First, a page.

Rent as a tax deduction is one of the most frequently misunderstood business expense write-offs. I get asked about it all the time from freelancers or business owners. Whether it's renting an apartment or an office space that you live in or work from, rent is likely to be one of your biggest tax deduction opportunities.
Maximizing your tax deductions while staying compliant with the IRS’s regulations is so important to being a profitable freelancer.
If you’re thinking that same question, you don’t have to navigate this alone! Check out the 3 ways business owners can use rent as a tax deduction.
The home office deduction is a common source of tax write-offs for many freelancers. This deduction simply is writing off a part of your home as a business expense.
The IRS outlines two requirements for your home office or workspace to qualify as a deduction:
To calculate your home office deduction, you must take the square footage of your home office (or workspace) divided by the square footage of your entire home. Then, you will utilize this percentage to apply to your monthly rent and any other qualified home expenses. So, if my office is 100 sq. ft, and my home is 1,000 sq. ft, my home office is 10% of my total home. I will apply this percentage to my $1,500/month rent and get a deduction of $150/month (or $1,800 annualized).
Voila -- you have a healthy tax deduction for expenses that you were already incurring. Win-win!
One commonly asked question: “If I use a corner of my bedroom as my home office, can I deduct that since it’s not a separate room?”
The answer: YES, as long as it meets the two IRS requirements you can measure the square footage of that corner and deduct in the same way you would a home office.
As you can see, calculating the home office deduction requires time and documentation. That being said, the IRS gives those who want the deduction but don’t want the hassle an out -- The Simplified Home Office Deduction.
If you’d rather not put the effort into keeping a detailed record for the regular method, you can instead use the simplified method to quickly calculate your home office deduction.
Using the simplified method, you can deduct $5 for every square foot of your home office or workspace. In most instances, this simplified deduction won’t give you as hefty of a tax deduction as the true calculation (check out our simplified vs actual scenario-level breakdown).
When you rent a designated office space, you can fully deduct any rent paid. In this scenario, you will not be able to take the home office deduction as well.
This functions much the same as renting a co-working space.
Paying rent to a co-working space can absolutely be fully deducted as a business expense. However, keep in mind that if you deduct your co-working space, you cannot take the home office deduction as well. No double dipping!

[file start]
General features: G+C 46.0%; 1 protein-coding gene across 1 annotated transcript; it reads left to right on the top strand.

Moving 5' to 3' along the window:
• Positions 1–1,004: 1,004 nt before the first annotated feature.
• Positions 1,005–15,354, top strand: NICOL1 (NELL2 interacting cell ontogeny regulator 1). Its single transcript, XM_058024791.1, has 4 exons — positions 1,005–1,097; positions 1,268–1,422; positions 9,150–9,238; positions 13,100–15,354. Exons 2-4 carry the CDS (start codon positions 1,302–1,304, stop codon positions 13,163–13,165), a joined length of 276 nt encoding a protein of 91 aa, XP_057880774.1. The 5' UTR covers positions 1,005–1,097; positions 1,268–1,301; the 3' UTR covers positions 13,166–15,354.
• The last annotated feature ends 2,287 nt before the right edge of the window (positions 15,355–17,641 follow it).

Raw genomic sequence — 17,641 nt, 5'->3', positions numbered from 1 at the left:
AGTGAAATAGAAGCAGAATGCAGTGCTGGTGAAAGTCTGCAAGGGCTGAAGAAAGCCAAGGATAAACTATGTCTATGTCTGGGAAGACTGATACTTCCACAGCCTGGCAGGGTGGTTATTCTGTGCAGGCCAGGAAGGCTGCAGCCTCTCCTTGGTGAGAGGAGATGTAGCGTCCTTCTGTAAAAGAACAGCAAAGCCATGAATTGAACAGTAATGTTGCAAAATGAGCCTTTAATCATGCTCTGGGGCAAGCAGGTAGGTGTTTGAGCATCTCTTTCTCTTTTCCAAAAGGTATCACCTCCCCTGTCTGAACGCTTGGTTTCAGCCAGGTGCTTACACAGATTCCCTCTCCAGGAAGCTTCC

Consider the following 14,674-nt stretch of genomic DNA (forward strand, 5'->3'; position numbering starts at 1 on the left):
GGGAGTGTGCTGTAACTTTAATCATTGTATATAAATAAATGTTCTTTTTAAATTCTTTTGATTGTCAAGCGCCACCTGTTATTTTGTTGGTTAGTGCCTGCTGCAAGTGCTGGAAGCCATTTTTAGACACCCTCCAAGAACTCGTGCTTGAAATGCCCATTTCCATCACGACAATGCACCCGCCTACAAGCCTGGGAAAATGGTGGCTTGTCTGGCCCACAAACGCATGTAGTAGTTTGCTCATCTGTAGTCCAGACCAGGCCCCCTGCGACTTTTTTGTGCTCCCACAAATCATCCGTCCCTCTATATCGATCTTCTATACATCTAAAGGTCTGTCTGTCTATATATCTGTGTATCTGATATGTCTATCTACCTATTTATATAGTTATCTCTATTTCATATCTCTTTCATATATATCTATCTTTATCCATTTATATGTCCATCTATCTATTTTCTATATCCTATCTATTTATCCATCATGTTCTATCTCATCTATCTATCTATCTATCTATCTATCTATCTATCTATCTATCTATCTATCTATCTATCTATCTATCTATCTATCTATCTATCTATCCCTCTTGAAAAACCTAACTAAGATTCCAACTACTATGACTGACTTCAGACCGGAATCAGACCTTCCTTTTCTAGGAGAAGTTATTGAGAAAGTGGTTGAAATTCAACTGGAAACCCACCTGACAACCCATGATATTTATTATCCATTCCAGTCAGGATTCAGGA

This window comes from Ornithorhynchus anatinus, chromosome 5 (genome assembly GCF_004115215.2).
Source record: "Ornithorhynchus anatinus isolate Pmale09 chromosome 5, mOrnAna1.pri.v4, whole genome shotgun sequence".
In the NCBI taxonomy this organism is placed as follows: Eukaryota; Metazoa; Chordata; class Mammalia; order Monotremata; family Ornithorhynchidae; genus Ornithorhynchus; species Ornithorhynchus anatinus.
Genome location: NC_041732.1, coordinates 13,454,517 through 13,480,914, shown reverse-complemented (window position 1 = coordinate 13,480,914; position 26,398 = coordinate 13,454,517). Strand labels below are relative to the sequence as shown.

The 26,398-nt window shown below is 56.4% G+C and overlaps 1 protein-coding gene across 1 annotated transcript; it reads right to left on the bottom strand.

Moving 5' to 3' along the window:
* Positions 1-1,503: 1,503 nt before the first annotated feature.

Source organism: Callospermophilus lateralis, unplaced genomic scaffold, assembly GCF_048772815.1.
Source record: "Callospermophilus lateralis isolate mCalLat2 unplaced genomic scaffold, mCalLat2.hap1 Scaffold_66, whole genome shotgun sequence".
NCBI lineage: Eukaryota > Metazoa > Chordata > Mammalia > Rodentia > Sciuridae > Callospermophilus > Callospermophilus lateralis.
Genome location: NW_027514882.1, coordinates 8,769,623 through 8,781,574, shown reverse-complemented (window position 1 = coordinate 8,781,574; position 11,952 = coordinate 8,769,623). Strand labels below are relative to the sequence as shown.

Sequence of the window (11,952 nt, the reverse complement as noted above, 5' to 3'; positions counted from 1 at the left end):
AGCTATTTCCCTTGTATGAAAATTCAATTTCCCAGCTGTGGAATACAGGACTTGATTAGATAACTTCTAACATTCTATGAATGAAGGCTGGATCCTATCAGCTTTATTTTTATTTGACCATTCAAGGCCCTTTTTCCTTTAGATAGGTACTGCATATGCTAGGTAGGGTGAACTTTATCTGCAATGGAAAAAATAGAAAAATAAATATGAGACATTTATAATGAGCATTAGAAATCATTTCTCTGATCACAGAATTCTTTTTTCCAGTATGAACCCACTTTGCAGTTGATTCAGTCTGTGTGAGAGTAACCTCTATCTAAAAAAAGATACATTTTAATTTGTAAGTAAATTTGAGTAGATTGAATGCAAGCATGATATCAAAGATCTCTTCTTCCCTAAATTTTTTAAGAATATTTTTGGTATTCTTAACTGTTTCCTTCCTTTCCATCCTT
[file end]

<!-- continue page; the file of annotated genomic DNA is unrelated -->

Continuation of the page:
If you rent a co-working space for half of the year and work from home for the other half of the year, you can take the home office deduction for the part of the time you spent taking care of business from home. Just remember to keep detailed records in case it ever came into question by our lovely friends at the IRS!
That being said, it is much more likely that the rent you’re paying for a dedicated office space is much higher than your home office deduction. For example, if you pay $500/month for renting a dedicated office, your tax deduction would be $6,000 for the year. This is a greater tax saving than the $1,800 annualized home office deduction example from above.
Renting short-term homes through Airbnb or VRBO is common for many freelancers who consider themselves “digital nomads”. These vacation rentals may serve as your home for a period of time and you’ll work from there the same way you would any other home.
It is possible to make a case that you can deduct your work space in your short-term home rental in much the same way you can deduct your home office. However, the IRS has not issued much guidance to this matter.
If you are going to utilize a portion of your vacation home rental, it’s important to stay organized and keep thorough documentation to support your position. The things you want to keep documented are as follows:
Likely, if you are moving around quite frequently (like a digital nomad), it will be much harder to support your position than if you were to work somewhere for 3-6 months at a time and then move to another apartment or rental.
If you are traveling for work, you would just use the business travel deduction.
Taking rent as a tax deduction is likely one of the largest deductions you’ll be able to take as a freelancer or solopreneur. As with any tax deduction, it's important to stay organized throughout the year. Consider Keeper Tax’s expense tracker to help you keep more of your hard-earned money.
Keeper finds tax deductible expenses among your purchases ... automatically! Save $1000s a year claiming the tax write offs you’re eligible for as a contractor.